Making the Transition from Summer to Fall: Setting New Goals and Finding New Routines

Sep 15, 2019

Ah summer – the season of fun in the sun, vacations and get-togethers. With all that fun, routine tends to take a back seat. On the other hand, fall is the season of routine. While winter asks us to hunker down, fall asks us to get involved. With more things to be involved in (a new school year, new activities), schedules can get a little hectic. Rather than letting the week take you for a ride, think about how your schedule can work for you. 

Set Goals 

The great thing about a change of season is that it is a reminder to refocus. It is a time to think about what you want from the next few months, professionally and personally. More than any other time of year, September is an ideal time to do this. The natural rhythm of the year brings a new school year, which brings a renewed focus on learning. How can you translate the spirit of a new school year into your own life? What might you want to learn or do this year to improve yourself? 

Professional Growth

A good exercise to reset professionally is to update your resume. Updating your resume not only ensures that you’ll be ready in case the right opportunity comes knocking, but it also allows for reflection. 

  • How are you feeling about your current job? 
  • Do you want to advance in your current company or think about new opportunities to explore? 
  • When was the last time you did an online course and attended a conference? 
  • When was the last time you did something new in your job?

After reflecting on your current state of affairs professionally, you can then identify steps to meet your goals. If you haven’t learned anything new in the last 6 months, get to reading, or look for online courses to participate in to hone a new skill. If you feel stale in your current role, explore opportunities with your manager to be a part of a new project or to grow into another position. 

Personal Growth

Personal growth can mean anything from diet and exercise to spiritual growth and emotional self-improvement. Take some time to do a self-assessment. 

  • How am I feeling mentally? 
  • How am I feeling physically? 
  • When was the last time I learned something new? 
  • What are the things that I like to do but haven’t made time for? 

After reflecting on your general wellness, think about what might be a good focus for you. If your concerns are health-related (mental and/or physical), consider setting a goal to see your doctor, find a therapist or start exercising. If you haven’t learned anything new lately, consider reading a new book or listening to a podcast. Making time to do things that you enjoy is important in the fast-paced world of work and life. 

Home Life 

How we organize our personal life has a direct impact on our professional life and vice versa. If one feels strained or chaotic, it will bleed into the other. Managing both is a skill that takes time and practice; but it’s an important one – especially during the fall season when schedules tend to change. 

“On a quarterly basis, my husband and I try to sit down and think about what we’d like to get done over the next few months. After a summer full of weekend trips and vacations, we find it helpful to reset and think about where our time and money is going. We think about what outdoor projects or activities we want to do before it gets too cold outside. While it may seem early, we also start thinking about the holiday season. Where and with who are we spending each holiday? Should we buy that new dishwasher now or wait until after the financial strain of the holidays? While we need to remind ourselves every season to check-in and set goals, it is a great way to ensure that the months don’t fly by without us making our lives better in some way. By the way, the dishwasher question? We’re waiting until January.” Deanna Parkton, career coach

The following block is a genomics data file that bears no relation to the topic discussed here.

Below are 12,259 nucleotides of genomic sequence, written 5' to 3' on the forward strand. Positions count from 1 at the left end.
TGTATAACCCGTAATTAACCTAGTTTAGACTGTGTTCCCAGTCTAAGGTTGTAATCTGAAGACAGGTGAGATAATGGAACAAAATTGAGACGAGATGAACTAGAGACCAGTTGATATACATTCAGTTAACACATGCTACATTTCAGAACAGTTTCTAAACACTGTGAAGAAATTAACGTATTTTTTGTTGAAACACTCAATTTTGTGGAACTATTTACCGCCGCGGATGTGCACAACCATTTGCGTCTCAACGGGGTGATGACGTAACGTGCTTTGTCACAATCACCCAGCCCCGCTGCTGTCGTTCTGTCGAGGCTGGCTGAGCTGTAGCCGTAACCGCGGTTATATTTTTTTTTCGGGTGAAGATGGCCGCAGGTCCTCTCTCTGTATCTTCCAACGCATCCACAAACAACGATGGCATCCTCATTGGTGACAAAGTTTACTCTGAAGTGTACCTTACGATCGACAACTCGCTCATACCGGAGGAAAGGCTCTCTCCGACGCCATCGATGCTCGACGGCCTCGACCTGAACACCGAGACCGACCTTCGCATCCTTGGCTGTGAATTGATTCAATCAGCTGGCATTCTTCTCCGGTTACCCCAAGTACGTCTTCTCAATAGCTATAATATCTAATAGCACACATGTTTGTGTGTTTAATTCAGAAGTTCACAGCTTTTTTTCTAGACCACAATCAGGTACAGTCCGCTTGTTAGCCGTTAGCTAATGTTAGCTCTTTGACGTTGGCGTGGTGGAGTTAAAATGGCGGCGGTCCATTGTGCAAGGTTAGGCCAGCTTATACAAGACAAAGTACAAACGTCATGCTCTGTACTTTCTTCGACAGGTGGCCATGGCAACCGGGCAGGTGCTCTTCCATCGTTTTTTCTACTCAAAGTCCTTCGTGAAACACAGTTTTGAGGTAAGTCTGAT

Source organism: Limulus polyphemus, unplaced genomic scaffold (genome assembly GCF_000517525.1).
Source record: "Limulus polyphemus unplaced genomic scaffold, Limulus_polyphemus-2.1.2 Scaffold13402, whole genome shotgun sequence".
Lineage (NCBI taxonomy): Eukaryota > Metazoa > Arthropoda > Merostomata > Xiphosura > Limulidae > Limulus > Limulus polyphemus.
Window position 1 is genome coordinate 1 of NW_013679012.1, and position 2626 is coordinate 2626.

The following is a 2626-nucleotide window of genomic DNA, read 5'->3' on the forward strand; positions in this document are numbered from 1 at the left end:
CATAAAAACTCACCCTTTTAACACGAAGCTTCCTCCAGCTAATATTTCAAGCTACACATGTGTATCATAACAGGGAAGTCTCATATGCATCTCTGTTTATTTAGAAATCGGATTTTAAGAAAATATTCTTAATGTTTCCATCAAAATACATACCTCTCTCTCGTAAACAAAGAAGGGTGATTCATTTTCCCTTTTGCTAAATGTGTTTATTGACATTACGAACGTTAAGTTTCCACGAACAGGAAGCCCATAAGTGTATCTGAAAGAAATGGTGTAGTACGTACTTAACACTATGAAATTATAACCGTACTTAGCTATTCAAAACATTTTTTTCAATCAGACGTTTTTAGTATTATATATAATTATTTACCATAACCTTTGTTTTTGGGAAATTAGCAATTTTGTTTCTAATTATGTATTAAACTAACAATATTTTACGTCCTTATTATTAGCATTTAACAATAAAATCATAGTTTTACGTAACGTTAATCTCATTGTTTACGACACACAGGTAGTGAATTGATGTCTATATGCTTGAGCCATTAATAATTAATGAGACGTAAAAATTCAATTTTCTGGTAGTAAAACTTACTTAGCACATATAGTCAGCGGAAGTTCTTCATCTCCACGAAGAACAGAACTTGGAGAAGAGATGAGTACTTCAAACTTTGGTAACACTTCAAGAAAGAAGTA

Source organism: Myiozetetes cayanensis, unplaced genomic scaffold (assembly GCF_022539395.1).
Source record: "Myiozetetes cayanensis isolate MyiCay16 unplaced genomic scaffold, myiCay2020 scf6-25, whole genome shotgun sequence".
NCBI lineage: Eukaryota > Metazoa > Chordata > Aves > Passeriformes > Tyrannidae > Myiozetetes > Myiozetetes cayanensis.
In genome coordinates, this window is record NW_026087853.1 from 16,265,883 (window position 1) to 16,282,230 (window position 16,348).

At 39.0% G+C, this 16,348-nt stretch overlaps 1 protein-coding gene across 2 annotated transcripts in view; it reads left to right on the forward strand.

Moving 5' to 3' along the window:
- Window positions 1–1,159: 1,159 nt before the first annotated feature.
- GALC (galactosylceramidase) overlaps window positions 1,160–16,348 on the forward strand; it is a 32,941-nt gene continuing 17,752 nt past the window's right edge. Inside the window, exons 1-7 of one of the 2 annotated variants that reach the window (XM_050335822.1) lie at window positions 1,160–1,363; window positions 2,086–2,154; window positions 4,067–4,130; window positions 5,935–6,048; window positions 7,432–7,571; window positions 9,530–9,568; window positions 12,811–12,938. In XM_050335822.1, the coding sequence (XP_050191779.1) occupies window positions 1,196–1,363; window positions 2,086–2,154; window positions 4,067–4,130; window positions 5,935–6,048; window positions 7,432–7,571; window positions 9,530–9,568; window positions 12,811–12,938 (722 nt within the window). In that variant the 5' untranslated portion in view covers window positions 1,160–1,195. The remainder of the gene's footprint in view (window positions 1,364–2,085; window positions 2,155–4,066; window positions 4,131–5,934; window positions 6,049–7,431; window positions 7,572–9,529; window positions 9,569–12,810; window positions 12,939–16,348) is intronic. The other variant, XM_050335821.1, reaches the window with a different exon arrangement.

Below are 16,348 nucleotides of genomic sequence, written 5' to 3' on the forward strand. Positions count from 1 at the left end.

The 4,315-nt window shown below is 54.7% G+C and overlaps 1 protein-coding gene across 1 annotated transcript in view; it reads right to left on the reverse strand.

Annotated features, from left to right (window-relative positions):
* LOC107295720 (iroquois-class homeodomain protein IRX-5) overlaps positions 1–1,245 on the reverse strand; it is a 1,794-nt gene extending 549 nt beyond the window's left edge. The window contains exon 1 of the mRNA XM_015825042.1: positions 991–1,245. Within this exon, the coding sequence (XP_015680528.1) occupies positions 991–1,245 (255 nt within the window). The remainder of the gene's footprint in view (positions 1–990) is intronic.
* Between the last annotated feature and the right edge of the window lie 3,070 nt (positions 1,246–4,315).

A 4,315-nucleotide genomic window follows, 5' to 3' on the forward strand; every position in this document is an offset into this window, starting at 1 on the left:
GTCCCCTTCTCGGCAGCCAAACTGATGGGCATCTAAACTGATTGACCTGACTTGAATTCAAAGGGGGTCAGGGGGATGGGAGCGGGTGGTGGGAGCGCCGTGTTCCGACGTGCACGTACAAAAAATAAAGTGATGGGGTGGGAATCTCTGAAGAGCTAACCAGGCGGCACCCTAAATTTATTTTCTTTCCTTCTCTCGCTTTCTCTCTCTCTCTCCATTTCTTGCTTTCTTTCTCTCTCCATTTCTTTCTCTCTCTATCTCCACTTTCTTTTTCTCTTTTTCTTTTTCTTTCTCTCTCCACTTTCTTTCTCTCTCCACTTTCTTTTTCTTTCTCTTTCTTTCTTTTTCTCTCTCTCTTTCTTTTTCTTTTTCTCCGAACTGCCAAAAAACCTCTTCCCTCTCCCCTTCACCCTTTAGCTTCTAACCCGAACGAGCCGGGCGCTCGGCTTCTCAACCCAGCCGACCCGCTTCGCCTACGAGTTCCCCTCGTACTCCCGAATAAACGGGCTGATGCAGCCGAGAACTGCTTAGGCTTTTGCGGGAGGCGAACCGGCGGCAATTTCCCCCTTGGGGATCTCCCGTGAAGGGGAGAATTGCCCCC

For more ideas on quarterly goal setting, check out our blog Why Quarterly Goal Setting is the New Year Resolution

Through assessing professional and personal life goals, you can then identify how your schedule needs to shift to allow time to implement. 

Set a Schedule For Yourself 

While keeping your goals in mind, do a check-in of your weekly schedule. 

First, think about what each week needs to include: 

  1. What tasks or activities need to happen each week? (i.e. house cleaning, grocery shopping, kids’ activities/extracurriculars)

Second, think about how you’d like your week to go

  1. What activities would you like to happen each week? (i.e. exercise 3x/week, quality time with family and friends, listen to a podcast, do an online course to develop professionally) 
  2. What is your vision of an ideal week? (i.e. less stress, time to relax at the end of the day)

Third, think about what needs to happen to achieve your ideal week: 

  1. What would make your week easier? (i.e. preparing meals, waking up earlier) 
  2. What steps do you need to take to make that happen?
  3. What do you need to do more of? What do you need to do less of? 

Lastly, identify tasks and activities for each day of the week. 

Be sure to make time for fun and relaxing. Maybe you schedule Mondays as meal prep night so that you can go for a walk after work on Tuesday. Or maybe you schedule Thursday night as cleaning night so that once the weekend hits, you can do things you enjoy like reading or spending time with family and friends. 

Whatever you decide, allow your schedule to provide you with room and space to learn and grow. Embrace the spirit of fall: reflect, learn and grow! 

A career coach can help you identify goals and action items that contribute to work-life success. Check out our executive coaching services and sign up for a free consultation here.